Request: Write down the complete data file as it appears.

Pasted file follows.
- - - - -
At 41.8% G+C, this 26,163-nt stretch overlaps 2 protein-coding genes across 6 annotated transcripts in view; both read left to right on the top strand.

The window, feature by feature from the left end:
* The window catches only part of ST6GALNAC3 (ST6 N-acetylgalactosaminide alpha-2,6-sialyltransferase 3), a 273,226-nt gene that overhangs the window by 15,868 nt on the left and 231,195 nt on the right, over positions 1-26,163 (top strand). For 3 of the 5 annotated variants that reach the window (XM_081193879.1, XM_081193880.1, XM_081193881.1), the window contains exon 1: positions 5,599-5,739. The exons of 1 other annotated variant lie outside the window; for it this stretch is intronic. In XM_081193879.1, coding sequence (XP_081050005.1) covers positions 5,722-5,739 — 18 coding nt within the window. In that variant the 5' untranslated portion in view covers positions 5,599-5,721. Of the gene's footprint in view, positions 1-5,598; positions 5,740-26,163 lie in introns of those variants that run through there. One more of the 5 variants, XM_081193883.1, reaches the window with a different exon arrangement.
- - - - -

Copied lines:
At 41.8% G+C, this 26,163-nt stretch overlaps 2 protein-coding genes across 6 annotated transcripts in view; both read left to right on the top strand.

The window, feature by feature from the left end:
* The window catches only part of ST6GALNAC3 (ST6 N-acetylgalactosaminide alpha-2,6-sialyltransferase 3), a 273,226-nt gene that overhangs the window by 15,868 nt on the left and 231,195 nt on the right, over positions 1-26,163 (top strand). For 3 of the 5 annotated variants that reach the window (XM_081193879.1, XM_081193880.1, XM_081193881.1), the window contains exon 1: positions 5,599-5,739. The exons of 1 other annotated variant lie outside the window; for it this stretch is intronic. In XM_081193879.1, coding sequence (XP_081050005.1) covers positions 5,722-5,739 — 18 coding nt within the window. In that variant the 5' untranslated portion in view covers positions 5,599-5,721. Of the gene's footprint in view, positions 1-5,598; positions 5,740-26,163 lie in introns of those variants that run through there. One more of the 5 variants, XM_081193883.1, reaches the window with a different exon arrangement.